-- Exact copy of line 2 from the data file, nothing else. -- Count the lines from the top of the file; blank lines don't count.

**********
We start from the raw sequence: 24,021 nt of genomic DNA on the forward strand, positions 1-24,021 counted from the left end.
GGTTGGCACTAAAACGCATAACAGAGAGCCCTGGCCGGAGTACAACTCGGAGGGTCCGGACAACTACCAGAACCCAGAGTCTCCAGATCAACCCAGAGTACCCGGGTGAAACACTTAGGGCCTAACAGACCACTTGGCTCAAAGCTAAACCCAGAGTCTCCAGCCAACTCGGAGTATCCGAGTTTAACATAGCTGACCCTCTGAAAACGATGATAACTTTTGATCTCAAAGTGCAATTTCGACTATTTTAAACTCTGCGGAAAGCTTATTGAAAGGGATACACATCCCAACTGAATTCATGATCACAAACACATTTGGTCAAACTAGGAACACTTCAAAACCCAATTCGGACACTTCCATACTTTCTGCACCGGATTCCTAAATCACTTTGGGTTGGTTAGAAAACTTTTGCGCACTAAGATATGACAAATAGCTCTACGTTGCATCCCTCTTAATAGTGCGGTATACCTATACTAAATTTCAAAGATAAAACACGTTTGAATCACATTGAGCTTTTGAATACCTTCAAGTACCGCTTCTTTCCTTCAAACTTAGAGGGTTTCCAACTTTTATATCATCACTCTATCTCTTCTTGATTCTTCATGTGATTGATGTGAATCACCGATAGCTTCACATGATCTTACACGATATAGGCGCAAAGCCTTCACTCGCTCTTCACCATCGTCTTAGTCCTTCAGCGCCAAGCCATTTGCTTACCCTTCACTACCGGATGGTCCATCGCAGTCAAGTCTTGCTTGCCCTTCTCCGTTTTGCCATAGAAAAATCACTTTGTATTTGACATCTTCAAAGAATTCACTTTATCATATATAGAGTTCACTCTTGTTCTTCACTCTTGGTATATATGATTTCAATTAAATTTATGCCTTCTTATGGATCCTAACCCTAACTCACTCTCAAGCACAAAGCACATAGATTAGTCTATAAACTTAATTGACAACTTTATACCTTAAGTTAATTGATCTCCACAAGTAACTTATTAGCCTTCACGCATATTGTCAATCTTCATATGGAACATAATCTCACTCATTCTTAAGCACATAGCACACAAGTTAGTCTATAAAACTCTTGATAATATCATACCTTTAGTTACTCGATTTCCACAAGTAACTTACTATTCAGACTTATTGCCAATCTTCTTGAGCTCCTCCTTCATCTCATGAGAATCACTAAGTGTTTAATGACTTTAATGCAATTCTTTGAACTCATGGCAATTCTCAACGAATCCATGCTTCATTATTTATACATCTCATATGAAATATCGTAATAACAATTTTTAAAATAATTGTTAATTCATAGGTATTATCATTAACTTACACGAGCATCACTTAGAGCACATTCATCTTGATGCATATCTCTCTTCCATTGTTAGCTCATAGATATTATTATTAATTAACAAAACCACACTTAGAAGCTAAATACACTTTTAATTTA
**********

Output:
GGTTGGCACTAAAACGCATAACAGAGAGCCCTGGCCGGAGTACAACTCGGAGGGTCCGGACAACTACCAGAACCCAGAGTCTCCAGATCAACCCAGAGTACCCGGGTGAAACACTTAGGGCCTAACAGACCACTTGGCTCAAAGCTAAACCCAGAGTCTCCAGCCAACTCGGAGTATCCGAGTTTAACATAGCTGACCCTCTGAAAACGATGATAACTTTTGATCTCAAAGTGCAATTTCGACTATTTTAAACTCTGCGGAAAGCTTATTGAAAGGGATACACATCCCAACTGAATTCATGATCACAAACACATTTGGTCAAACTAGGAACACTTCAAAACCCAATTCGGACACTTCCATACTTTCTGCACCGGATTCCTAAATCACTTTGGGTTGGTTAGAAAACTTTTGCGCACTAAGATATGACAAATAGCTCTACGTTGCATCCCTCTTAATAGTGCGGTATACCTATACTAAATTTCAAAGATAAAACACGTTTGAATCACATTGAGCTTTTGAATACCTTCAAGTACCGCTTCTTTCCTTCAAACTTAGAGGGTTTCCAACTTTTATATCATCACTCTATCTCTTCTTGATTCTTCATGTGATTGATGTGAATCACCGATAGCTTCACATGATCTTACACGATATAGGCGCAAAGCCTTCACTCGCTCTTCACCATCGTCTTAGTCCTTCAGCGCCAAGCCATTTGCTTACCCTTCACTACCGGATGGTCCATCGCAGTCAAGTCTTGCTTGCCCTTCTCCGTTTTGCCATAGAAAAATCACTTTGTATTTGACATCTTCAAAGAATTCACTTTATCATATATAGAGTTCACTCTTGTTCTTCACTCTTGGTATATATGATTTCAATTAAATTTATGCCTTCTTATGGATCCTAACCCTAACTCACTCTCAAGCACAAAGCACATAGATTAGTCTATAAACTTAATTGACAACTTTATACCTTAAGTTAATTGATCTCCACAAGTAACTTATTAGCCTTCACGCATATTGTCAATCTTCATATGGAACATAATCTCACTCATTCTTAAGCACATAGCACACAAGTTAGTCTATAAAACTCTTGATAATATCATACCTTTAGTTACTCGATTTCCACAAGTAACTTACTATTCAGACTTATTGCCAATCTTCTTGAGCTCCTCCTTCATCTCATGAGAATCACTAAGTGTTTAATGACTTTAATGCAATTCTTTGAACTCATGGCAATTCTCAACGAATCCATGCTTCATTATTTATACATCTCATATGAAATATCGTAATAACAATTTTTAAAATAATTGTTAATTCATAGGTATTATCATTAACTTACACGAGCATCACTTAGAGCACATTCATCTTGATGCATATCTCTCTTCCATTGTTAGCTCATAGATATTATTATTAATTAACAAAACCACACTTAGAAGCTAAATACACTTTTAATTTA